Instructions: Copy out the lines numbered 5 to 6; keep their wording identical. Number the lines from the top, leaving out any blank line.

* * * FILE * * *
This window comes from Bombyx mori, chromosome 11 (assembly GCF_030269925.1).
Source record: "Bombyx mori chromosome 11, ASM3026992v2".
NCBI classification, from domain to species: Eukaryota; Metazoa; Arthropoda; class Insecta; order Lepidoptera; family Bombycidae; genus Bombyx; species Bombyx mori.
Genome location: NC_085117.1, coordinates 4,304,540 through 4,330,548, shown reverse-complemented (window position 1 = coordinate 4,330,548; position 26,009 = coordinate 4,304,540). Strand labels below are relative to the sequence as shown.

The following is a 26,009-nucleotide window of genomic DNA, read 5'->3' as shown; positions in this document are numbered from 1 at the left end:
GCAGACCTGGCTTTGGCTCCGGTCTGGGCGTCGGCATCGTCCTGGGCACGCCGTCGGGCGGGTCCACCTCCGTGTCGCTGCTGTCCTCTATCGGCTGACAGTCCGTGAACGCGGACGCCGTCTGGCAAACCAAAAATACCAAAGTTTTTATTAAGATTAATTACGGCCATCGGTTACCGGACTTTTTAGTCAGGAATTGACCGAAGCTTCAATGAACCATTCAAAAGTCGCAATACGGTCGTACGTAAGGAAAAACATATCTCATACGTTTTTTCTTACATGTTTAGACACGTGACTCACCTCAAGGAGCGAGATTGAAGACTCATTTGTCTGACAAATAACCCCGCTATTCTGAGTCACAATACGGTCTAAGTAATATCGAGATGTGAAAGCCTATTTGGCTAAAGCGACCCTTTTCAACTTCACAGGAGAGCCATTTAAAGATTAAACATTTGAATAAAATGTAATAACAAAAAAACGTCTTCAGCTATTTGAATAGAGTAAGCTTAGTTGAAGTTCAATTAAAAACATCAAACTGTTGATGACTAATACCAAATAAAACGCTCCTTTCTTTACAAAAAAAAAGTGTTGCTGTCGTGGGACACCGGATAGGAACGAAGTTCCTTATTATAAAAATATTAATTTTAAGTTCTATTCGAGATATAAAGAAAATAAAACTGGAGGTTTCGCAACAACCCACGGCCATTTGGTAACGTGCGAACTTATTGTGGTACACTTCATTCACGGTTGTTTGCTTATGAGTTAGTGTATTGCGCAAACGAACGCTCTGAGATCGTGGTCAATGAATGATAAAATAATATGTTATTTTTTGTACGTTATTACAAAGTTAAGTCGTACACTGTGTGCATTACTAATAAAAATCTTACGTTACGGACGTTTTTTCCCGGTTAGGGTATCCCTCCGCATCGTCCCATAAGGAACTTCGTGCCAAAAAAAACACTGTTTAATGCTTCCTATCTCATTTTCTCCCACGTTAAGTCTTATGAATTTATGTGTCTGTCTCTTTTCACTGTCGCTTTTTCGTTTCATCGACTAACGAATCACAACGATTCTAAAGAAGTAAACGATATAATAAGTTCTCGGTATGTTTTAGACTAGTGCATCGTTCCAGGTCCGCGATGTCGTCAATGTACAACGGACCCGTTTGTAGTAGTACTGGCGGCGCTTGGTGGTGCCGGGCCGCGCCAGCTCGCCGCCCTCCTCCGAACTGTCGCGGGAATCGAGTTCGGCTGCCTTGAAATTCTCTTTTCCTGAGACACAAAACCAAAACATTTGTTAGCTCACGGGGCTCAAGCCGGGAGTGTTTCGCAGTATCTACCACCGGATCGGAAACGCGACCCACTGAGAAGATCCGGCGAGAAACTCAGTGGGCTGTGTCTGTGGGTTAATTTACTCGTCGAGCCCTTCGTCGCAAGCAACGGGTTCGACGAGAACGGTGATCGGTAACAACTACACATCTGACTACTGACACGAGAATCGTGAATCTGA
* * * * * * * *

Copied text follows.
The following is a 26,009-nucleotide window of genomic DNA, read 5'->3' as shown; positions in this document are numbered from 1 at the left end:
GCAGACCTGGCTTTGGCTCCGGTCTGGGCGTCGGCATCGTCCTGGGCACGCCGTCGGGCGGGTCCACCTCCGTGTCGCTGCTGTCCTCTATCGGCTGACAGTCCGTGAACGCGGACGCCGTCTGGCAAACCAAAAATACCAAAGTTTTTATTAAGATTAATTACGGCCATCGGTTACCGGACTTTTTAGTCAGGAATTGACCGAAGCTTCAATGAACCATTCAAAAGTCGCAATACGGTCGTACGTAAGGAAAAACATATCTCATACGTTTTTTCTTACATGTTTAGACACGTGACTCACCTCAAGGAGCGAGATTGAAGACTCATTTGTCTGACAAATAACCCCGCTATTCTGAGTCACAATACGGTCTAAGTAATATCGAGATGTGAAAGCCTATTTGGCTAAAGCGACCCTTTTCAACTTCACAGGAGAGCCATTTAAAGATTAAACATTTGAATAAAATGTAATAACAAAAAAACGTCTTCAGCTATTTGAATAGAGTAAGCTTAGTTGAAGTTCAATTAAAAACATCAAACTGTTGATGACTAATACCAAATAAAACGCTCCTTTCTTTACAAAAAAAAAGTGTTGCTGTCGTGGGACACCGGATAGGAACGAAGTTCCTTATTATAAAAATATTAATTTTAAGTTCTATTCGAGATATAAAGAAAATAAAACTGGAGGTTTCGCAACAACCCACGGCCATTTGGTAACGTGCGAACTTATTGTGGTACACTTCATTCACGGTTGTTTGCTTATGAGTTAGTGTATTGCGCAAACGAACGCTCTGAGATCGTGGTCAATGAATGATAAAATAATATGTTATTTTTTGTACGTTATTACAAAGTTAAGTCGTACACTGTGTGCATTACTAATAAAAATCTTACGTTACGGACGTTTTTTCCCGGTTAGGGTATCCCTCCGCATCGTCCCATAAGGAACTTCGTGCCAAAAAAAACACTGTTTAATGCTTCCTATCTCATTTTCTCCCACGTTAAGTCTTATGAATTTATGTGTCTGTCTCTTTTCACTGTCGCTTTTTCGTTTCATCGACTAACGAATCACAACGATTCTAAAGAAGTAAACGATATAATAAGTTCTCGGTATGTTTTAGACTAGTGCATCGTTCCAGGTCCGCGATGTCGTCAATGTACAACGGACCCGTTTGTAGTAGTACTGGCGGCGCTTGGTGGTGCCGGGCCGCGCCAGCTCGCCGCCCTCCTCCGAACTGTCGCGGGAATCGAGTTCGGCTGCCTTGAAATTCTCTTTTCCTGAGACACAAAACCAAAACATTTGTTAGCTCACGGGGCTCAAGCCGGGAGTGTTTCGCAGTATCTACCACCGGATCGGAAACGCGACCCACTGAGAAGATCCGGCGAGAAACTCAGTGGGCTGTGTCTGTGGGTTAATTTACTCGTCGAGCCCTTCGTCGCAAGCAACGGGTTCGACGAGAACGGTGATCGGTAACAACTACACATCTGACTACTGACACGAGAATCGTGAATCTGA